It is in the light of these ideas that two allimportant inquiries, in particular, present themselves for consideration; the one, as to what God has done and does; the other, as to what man has to do. On the one hand, the atonement, with the sort of treatment of us on the part of God for which it makes provision; and on the other hand, faith, or the response on our part which God's movement toward us calls for; must be viewed as bearing upon what consciousness and Scripture alike attest to be the realities of the sinner's position before God. So viewed, they cannot be slurred over or disposed of under any vague generality of expression any broad, undistiriguishing formula setting forth, for example, some undefined universal expression or exercise of God's holy love, and some undefined universal regeneration of humanity, as if that were all the grace and salvation presented in Christ to the acceptance of sinful men. Somewhat more of its nature, definition, even in detail, is craved.
I desire to know, if it please God in his word to reveal it, as I rejoice to find that it has pleased him to reveal it, what it is that the atonement really does for such a one as I am a sinner in the sight of the Holy God a criminal at the bar of the Righteous Judge? Is it a real judicial transaction, in which an infinitely sufficient Substitute really and actually takes the place of the breakers of God's law, and consents, in their stead, to fulfil the obligations which they have failed, and must ever fail, to fulfil; and to suffer in his own person the penalty of their disobedience, taking upon himself their responsibilities, having their guilt reckoned to his account, and submitting to be so dealt with, in the character and capacity of their representative, as to meet that necessity of punishment which otherwise must have entailed upon them retribution without redress or remedy?
Is that the sort of atonement which a gracious God and Father has provided, in the voluntary incarnation, life, and death of his onlybegotten and wellbeloved Son, for his children who, like me, have rebelled against him? Certainly, I feel at once that it is such as to meet my case. But I soon perceive, also, that if that, or anything like that, is a true representation of its nature, the question of its extent is necessarily forced upon me. I cannot help myself. Whether I will or not, I must come up to and face that question, if my notion of the atonement is thus articulate and unequivocal; as I now see it must be if it is to satisfy either God's justice or the sinner's conscious need, The substitution of the Son of God, in the sense and for the purpose now defined is it for all men? And if not for all men, then how is it determined for whom it is?
Then again, if it shall appear, as I apprehend it must appear, upon reflection, that the very fact of such a substitution precludes the idea of its being designed for any whom it does not save, there are other pressing practical questions which force themselves upon me. How am I, in ignorance of its destination, with no means of discovering or even guessing who they are for whom the Surety and Substitute made atonement, to arrive at anything like a satisfactory persuasion that I may rely on his having made atonement for me? How am I to regard that universal offer of a free and full salvation, based upon the atonement, which is so unreservedly and earnestly announced in the Gospel? And how am I, on the sole warrant of that universal offer, and with no pointing of it personally to me, to be emboldened, nevertheless, to appropriate the salvation as really mine? Still further, yet another question may occur to perplex me.
The sense of my own helpless incapacity and distaste for anything like spiritual life the feeling of that evil heart of unbelief in me that is ever departing from the living God may incline me to welcome the thought of a divine agency being put forth to produce in me that state of mind, whatever it may be, which insures my personal interest in Christ, as an atoning Substitute for me. But how is such an interposition of the Spirit to fit into the exercise of my own faculties of reasoning and choice?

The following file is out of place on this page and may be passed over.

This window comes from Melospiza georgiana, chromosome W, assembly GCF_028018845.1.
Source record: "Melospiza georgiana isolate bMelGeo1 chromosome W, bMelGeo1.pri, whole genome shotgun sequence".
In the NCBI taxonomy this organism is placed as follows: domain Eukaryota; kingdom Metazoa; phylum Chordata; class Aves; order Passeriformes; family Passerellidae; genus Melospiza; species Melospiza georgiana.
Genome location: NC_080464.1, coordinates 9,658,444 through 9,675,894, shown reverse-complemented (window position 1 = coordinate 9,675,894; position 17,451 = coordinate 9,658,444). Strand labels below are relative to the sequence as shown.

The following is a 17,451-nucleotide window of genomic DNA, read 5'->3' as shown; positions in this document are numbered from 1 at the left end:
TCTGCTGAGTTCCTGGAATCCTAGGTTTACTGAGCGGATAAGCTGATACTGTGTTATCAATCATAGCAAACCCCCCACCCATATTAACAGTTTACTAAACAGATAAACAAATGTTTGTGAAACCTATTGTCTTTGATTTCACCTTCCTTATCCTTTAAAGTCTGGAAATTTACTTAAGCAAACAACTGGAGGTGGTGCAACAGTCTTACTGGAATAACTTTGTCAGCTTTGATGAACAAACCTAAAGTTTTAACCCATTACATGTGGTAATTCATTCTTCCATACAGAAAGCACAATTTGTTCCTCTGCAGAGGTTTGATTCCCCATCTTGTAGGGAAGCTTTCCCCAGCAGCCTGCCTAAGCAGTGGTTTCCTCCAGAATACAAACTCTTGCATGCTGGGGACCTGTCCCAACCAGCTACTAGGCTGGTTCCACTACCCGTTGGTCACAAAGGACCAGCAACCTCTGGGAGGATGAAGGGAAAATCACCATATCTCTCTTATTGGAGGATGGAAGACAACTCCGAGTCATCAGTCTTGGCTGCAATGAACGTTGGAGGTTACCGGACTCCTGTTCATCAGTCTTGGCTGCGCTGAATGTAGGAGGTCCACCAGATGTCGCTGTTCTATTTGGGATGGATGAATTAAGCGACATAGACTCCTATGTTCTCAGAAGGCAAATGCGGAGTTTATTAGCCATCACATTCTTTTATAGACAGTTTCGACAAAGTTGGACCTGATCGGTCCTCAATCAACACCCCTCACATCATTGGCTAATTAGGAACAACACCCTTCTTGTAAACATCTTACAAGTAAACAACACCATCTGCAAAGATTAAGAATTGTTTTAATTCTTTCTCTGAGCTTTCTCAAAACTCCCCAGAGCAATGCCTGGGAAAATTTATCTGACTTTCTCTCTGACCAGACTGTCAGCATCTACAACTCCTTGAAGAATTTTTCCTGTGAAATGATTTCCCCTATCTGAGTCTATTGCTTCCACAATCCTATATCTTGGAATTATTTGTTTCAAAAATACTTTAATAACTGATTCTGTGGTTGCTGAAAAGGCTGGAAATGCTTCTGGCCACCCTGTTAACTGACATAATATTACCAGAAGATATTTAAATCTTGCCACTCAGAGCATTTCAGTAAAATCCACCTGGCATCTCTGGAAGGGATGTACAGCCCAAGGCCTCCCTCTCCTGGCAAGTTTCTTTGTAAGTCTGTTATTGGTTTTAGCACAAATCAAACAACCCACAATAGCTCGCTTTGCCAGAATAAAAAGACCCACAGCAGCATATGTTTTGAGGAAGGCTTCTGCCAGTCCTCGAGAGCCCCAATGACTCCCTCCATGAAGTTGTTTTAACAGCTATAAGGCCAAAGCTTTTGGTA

Or what is there, in the assigning of this divine origin to faith, to explain or get over the difficulty of my taking home to myself personally a call addressed equally to all men, in connection with an atonement which, from its very nature, must be limited to those how many or who they may be I cannot tell whom he who made it actually and personally, in law and judgment, represented? These are questions which touch the region of what is practical and experimental in religion; and that not merely in a selfish point of view, or as bearing on one's own peace and happiness and hope, but also, and at least equally, in connection with that mission of evangelical love to which every real Christian feels himself called.
They are not questions meeting us in any transcendental sphere of ontological speculation, into which an attempt to scan the mysteries of the Divine existence might introduce us. They lie along the path which we have ourselves to tread, and which we would have all our fellowmen to tread with us, that a haven of satisfying rest may be reached a shelter from the thick clouds of guilt and wrath. It is not, therefore, theoretically, but chiefly in its practical aspects and bearings, that the whole subject to which they relate falls to be considered.
Such, at least, is the way of considering it which, as it seems to me, is most needed for earnest minds and in earnest times. And if, in thus considering the subject, we find that our inquiries, when prosecuted by the light which divine discoveries shed upon the darkness of human experience, shut us up at last to a recognition of the unexplained decree and absolute sovereignty of the Most High, as the final resting place of the tempesttossed soul; if at every turn, and in every branch of the investigation, we find that in the last resort we must be fain to content ourselves with the assurance, that He whom we have learned to trust and love as the only wise God, and as our Friend and Father, rules supreme, and that his will, simply as his will, must, for the present, be accepted always as the ultimate reason of all things; the conclusion will be to us, amid the perplexities and apparent anomalies of the reign of grace on earth, as satisfying as it was to Christ himself, when, contemplating the rejection of his gospel by the proud, and its warm welcome among the poor, he "rejoiced in spirit, and said, I thank thee, 0 Father, Lord of heaven and earth, that thou hast hid these things from the wise and prudent, and hast revealed them unto babes: even so, Father; for so it seemed good in thy sight" (Luke x. 2].)